I’ve been thinking about cryptography for some time, and I thought I’d post this here and see if anybody comes back with anything. Basically, I think there’s a very easy way to encode any data you want in a way that’s uncrackable for all practical purposes. I should mention that I am in no way a crypto expert, or a mathematical genius. This is more of a philosophical approach, and definitely being proposed by an amateur, so please bear that in mind before you use this method to protect your deepest darkest data.
The method is based on what I understand about brute force cracking of codes. Obviously, this won’t help (or will help less) if the key is already known, so for those of you putting password on post-its or using “password” or your birthday or whatever, I can’t really help you. Maybe. I’ll come back to that.
Anyhow, to crack something where the key is unknown, you basically try something as the key, and see if the results are intelligible (or have recognizable letter frequencies or whatever – some way for a computer to tell if the result looks like it might be real language). Obviously, using computers makes this much easier (as it does the encoding part of the operation). So, as I understand it – again, as a complete novice – the computer is going to try a key against your code, and see if it can get an intelligible result.
There’s another layer here where the algorithm is also unknown – you’d be trying multiple iterations of those as well. In many cases, though (like using a particular software package or coding function) where the algorithm is known, and only the key is needed.
But what if you run the encryption twice? I mean, encrypt a string of data, using your algorithm of choice, and you have a standard encryption that will resist analysis until the key is found – this is why keys are getting longer and longer as computers get faster. But if you then encrypted that string again, using the same key (or a different one, but that will be discussed later as well), then the attempt to check the validity of the key (to crack the code) would be checking against another encoded (unintelligible, non-language-patterned) string.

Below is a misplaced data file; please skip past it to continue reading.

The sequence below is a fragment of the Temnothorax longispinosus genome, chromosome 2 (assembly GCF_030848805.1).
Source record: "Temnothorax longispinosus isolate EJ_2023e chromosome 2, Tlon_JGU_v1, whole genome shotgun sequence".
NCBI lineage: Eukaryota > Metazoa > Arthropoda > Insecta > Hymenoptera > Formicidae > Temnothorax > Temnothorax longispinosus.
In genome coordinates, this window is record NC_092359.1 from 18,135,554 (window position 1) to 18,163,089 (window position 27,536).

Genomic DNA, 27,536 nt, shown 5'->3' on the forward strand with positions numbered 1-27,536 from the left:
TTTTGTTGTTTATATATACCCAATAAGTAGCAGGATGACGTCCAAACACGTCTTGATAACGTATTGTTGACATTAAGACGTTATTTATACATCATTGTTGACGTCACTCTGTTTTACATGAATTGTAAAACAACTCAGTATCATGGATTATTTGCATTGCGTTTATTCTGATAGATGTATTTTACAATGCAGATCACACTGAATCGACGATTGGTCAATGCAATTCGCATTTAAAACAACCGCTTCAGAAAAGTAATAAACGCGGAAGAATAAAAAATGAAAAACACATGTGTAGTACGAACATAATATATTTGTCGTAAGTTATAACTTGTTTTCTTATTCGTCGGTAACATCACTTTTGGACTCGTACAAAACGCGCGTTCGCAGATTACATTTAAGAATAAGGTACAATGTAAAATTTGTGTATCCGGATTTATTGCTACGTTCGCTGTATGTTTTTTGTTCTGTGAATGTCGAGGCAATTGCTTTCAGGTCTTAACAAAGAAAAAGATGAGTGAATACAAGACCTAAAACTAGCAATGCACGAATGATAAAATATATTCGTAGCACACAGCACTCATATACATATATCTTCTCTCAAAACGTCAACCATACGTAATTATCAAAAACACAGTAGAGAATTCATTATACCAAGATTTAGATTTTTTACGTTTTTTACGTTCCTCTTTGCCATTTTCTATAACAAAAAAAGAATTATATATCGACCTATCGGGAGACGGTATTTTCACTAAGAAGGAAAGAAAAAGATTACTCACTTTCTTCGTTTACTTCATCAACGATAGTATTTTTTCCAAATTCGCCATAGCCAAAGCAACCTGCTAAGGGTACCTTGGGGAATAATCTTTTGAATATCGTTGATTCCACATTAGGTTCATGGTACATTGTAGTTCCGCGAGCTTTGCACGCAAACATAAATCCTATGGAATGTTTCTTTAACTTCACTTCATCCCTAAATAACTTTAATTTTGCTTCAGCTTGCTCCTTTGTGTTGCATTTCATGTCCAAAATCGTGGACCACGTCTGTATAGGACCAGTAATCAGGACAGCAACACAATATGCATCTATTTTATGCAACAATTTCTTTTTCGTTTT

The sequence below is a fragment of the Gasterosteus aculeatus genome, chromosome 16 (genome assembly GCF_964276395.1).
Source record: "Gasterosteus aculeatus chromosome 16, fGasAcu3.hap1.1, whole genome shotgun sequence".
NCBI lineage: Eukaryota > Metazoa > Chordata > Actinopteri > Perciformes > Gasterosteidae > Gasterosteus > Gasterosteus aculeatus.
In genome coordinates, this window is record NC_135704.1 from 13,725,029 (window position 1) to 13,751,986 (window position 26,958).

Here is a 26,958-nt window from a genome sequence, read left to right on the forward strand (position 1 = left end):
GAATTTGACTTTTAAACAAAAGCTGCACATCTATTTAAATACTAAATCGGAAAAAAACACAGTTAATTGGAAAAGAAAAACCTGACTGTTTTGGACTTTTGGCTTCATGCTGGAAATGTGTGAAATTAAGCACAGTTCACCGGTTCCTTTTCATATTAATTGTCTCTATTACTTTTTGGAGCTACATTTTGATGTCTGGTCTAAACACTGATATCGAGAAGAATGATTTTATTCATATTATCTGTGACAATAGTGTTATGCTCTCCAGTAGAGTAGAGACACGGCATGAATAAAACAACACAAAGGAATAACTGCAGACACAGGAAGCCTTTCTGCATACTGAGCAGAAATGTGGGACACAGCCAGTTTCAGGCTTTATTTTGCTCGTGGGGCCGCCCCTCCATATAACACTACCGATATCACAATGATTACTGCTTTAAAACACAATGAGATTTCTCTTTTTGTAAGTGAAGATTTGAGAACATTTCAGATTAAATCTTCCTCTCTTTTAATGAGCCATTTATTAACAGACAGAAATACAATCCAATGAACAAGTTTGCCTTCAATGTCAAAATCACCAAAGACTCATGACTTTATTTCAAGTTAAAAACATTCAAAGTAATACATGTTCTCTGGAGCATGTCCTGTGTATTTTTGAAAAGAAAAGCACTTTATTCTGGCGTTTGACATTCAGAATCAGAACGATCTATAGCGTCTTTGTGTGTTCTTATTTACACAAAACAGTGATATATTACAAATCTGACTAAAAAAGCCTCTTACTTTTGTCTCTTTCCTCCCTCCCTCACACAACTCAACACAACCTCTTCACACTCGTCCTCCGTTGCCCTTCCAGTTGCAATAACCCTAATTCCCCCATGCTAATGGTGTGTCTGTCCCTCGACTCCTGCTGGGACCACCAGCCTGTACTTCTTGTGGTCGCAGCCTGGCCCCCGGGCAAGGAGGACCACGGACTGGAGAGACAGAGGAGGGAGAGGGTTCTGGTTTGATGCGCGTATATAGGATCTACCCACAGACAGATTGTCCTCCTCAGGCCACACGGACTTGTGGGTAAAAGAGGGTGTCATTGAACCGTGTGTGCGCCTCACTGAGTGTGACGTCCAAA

And why limit it to twice? The CPU load and time constraints are negligible – why not run the encryption 99 times, or 999 … You could also mutate the keystring based on the iteration you’re doing (possibly hashed with something else), and the result would be that much stronger. Then you just pass along the key and the hashing data to whomever is supposed to be able to read this stuff, and you’re good. You don’t even need a 4096 bit key anymore!
The reason I said before that this might even help people who just write their passwords down is that even if they did, the cracker would have to think of running the decryption more than once. It might be that they’d try the password, see that it didn’t work, and assume that you’re too smart to use such an obvious password lying around.
So, if this approach becomes common at all, it seems to me that anybody attempting to brute force crack (or, for that matter, known-password crack) something would have to attempt each possible password a near-infinite number of times in order to be sure they hadn’t just missed one repetition of the encoding. With a rotating password, this wouldn’t even work. The computational burden would increase dramatically, possibly to the point where cracking encryption becomes too unlikely to bother with.
The code to accomplish this, along with the rotating/hashing keystring options would be no big deal to write, but I thought I’d float the idea first and see if somebody can point out an obvious problem I’ve missed – not at all impossible. Otherwise, though, I’ll throw a PHP class together, and we can all encrypt ourselves to a fare-thee-well.
By the way, the 2n thing is about punning my last name (because that’s basically how we pronounce it) as well as the “encoding it twice” idea, and that it sounds like “2 encoding” as well as “tughan coding”. It just so very multilayered, I couldn’t resist!